• Hit Save.

  • Now go the the Frontend tab edit the frontend (or whichever frontend is associated with the backend you just edited). Here, we’ll create a couple of ACLs and actions that will make use of the data from the stick-table.

  • In Default backend / Access control lists and actions, create a new ACL, as follows:
    Name = acl-www-err-rate
    Expression = Custom acl:
    CS = blank
    Not = no
    Value = sc_http_err_rate(0) gt 10

    This acl applies to all clients that have more than 10 4xx errors over the last 10s.

  • Now, create another ACL, as follows:
    Name = acl-www-err-total
    Expression = Custom acl:
    CS = blank
    Not = no
    Value = sc_http_err_cnt(0) gt 100

    This acl applies to all clients that have more than 100 4xx errors stored on the stick-table (so, in the last 30min).

HAproxy ACLs

  • In Actions, we will define what HAproxy will do in each of those cases. First, however, we need to instruct HAproxy to track the correct backend stick-table. So, create a new action as follows:
    Action = Custom
    Parameters = See below
    Condition acl names = acl-www
    customaction = http-request track-sc0 src table www.domain.com_ipvANY

    The last sections, customaction, tells HAproxy to use the stick-table from the backend. By default, that table is called {backend-name}_ipvANY, so edit it accordingly.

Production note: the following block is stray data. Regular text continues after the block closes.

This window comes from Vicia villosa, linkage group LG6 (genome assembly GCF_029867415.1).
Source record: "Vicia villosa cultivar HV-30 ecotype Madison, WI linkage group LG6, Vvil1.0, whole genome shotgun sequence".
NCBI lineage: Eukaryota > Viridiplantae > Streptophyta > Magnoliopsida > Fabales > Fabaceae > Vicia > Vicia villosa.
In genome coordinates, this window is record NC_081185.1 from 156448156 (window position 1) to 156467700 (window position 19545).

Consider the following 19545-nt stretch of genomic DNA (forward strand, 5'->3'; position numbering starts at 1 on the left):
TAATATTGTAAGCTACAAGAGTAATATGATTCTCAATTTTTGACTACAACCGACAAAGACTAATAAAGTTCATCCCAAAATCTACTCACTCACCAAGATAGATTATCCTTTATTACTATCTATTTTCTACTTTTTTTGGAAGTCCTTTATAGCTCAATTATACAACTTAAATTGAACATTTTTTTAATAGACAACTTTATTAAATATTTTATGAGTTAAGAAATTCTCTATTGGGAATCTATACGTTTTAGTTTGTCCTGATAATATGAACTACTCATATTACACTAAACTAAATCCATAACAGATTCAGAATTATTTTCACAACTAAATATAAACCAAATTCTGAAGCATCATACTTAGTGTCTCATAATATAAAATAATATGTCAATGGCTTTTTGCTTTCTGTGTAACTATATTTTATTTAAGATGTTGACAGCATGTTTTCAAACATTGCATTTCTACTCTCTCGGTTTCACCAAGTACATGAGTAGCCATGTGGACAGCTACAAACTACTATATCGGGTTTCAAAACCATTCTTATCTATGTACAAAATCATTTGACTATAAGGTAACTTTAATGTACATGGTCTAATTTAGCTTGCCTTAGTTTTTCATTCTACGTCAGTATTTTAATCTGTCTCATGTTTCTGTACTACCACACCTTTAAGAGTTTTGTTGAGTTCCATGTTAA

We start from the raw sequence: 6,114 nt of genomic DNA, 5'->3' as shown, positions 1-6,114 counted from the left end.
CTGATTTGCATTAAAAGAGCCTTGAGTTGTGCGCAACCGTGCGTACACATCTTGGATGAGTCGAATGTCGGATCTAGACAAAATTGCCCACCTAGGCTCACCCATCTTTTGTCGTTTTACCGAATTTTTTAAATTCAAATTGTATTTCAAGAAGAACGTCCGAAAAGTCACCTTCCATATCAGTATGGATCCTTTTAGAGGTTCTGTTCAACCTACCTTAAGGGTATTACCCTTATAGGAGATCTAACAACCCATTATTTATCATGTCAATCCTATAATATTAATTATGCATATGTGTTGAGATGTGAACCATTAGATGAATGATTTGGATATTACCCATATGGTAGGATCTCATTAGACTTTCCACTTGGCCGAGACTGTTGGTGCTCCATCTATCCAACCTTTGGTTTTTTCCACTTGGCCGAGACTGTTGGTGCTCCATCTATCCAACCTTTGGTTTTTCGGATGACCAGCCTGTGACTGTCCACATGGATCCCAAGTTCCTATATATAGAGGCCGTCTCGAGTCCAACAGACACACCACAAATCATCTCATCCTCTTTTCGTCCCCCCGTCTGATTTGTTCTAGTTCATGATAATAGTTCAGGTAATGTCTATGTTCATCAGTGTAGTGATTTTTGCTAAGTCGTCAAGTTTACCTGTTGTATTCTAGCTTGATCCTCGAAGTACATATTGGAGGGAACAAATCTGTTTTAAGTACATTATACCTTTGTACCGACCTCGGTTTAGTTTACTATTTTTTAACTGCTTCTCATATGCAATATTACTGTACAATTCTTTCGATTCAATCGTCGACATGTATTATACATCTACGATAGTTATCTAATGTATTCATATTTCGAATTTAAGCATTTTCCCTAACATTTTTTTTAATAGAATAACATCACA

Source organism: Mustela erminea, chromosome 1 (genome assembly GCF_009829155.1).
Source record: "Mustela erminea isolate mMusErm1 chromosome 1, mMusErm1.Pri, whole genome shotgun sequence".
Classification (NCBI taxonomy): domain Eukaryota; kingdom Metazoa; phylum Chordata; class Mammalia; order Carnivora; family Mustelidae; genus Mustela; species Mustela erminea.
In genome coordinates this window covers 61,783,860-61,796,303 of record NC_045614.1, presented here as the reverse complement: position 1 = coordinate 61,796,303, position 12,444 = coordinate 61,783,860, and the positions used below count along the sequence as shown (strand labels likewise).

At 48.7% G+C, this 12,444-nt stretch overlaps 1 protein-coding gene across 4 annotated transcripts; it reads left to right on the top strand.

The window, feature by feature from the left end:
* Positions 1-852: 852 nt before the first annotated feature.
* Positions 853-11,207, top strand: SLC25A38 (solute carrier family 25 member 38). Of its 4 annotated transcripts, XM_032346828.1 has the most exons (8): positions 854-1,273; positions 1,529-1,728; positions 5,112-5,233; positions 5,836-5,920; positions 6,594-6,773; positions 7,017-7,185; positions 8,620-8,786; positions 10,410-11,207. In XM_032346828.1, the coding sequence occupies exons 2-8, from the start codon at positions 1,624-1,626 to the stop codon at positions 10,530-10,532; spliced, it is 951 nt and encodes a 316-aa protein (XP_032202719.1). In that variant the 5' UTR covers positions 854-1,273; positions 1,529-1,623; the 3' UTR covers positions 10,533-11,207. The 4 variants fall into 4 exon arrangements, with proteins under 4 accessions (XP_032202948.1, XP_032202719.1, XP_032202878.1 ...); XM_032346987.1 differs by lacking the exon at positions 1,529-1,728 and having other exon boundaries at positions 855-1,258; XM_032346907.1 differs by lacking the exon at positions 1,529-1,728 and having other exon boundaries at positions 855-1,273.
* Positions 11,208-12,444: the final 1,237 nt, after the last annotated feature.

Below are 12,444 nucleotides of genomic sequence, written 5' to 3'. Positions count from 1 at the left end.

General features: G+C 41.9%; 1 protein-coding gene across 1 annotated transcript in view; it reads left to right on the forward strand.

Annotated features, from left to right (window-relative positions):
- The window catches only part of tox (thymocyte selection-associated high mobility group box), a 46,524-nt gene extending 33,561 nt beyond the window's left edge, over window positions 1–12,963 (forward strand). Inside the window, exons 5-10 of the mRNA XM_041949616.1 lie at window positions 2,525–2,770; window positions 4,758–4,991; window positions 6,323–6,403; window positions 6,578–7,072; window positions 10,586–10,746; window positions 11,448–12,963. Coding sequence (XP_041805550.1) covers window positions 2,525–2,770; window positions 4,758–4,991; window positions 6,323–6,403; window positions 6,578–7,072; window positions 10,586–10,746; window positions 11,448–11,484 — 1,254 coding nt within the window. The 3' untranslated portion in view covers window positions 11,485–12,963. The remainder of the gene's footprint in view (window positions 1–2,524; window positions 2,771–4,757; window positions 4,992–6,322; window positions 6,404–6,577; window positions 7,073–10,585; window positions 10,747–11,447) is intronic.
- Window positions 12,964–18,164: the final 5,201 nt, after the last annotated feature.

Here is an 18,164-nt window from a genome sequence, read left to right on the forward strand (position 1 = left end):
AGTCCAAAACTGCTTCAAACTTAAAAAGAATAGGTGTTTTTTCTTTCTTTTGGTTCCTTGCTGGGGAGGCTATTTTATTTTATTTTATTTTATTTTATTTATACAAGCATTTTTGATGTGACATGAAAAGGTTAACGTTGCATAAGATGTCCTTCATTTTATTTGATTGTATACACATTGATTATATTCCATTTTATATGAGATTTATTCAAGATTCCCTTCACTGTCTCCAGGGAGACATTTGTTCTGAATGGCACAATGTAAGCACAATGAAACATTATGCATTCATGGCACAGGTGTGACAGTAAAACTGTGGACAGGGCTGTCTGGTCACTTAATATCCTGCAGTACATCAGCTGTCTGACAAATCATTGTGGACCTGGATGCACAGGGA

• Now, we’re going to deny requests from acl-subdomain-err-total, as follows:
    Action = http-request deny
    Parameters = See below
    Condition acl names = acl-www-err-total
    denystatus = 403

    This will return a Forbidden error to clients that have more than 100 errors.

  • Also, we’re going to drop connections from clients that have a high error rate, as follows:
    Action = Custom
    Parameters = See below
    Condition acl names = acl-www-err-rate
    customaction = http-request silent-drop

    This will cause the client to wait for a reply from our server but our server will never send one, so the client will hang in there until it gets a timeout. This alone should be an effective way of dealing with brute-force attacks but I like the idea of completely denying access to persistent offenders.

  • Now move your Use Backend action to the bottom of the list and hit Save.

HAproxy use backend bottom

  • Apply settings and check if it’s working correctly in the Stats tab.

HAproxy stats tab

HAproxy stats tab

  • If you’d like to configure stick-tables for other subdomains, just repeat all the previous steps.



That’s it! Let me remind you that the options described here were tuned to my own case and therefore, you should review them to make sure they’ll work for yours as well. For example, you might want to set a shorter expire for a given stick-table than 30 min., or you may not want to use http-request deny instead of http-request silent-drop.

Stick-tables are great and there are many other things you can do with them. For example, you can use a similar procedure to implement other recommendations mentioned in the official blog. This one has been working very well for me.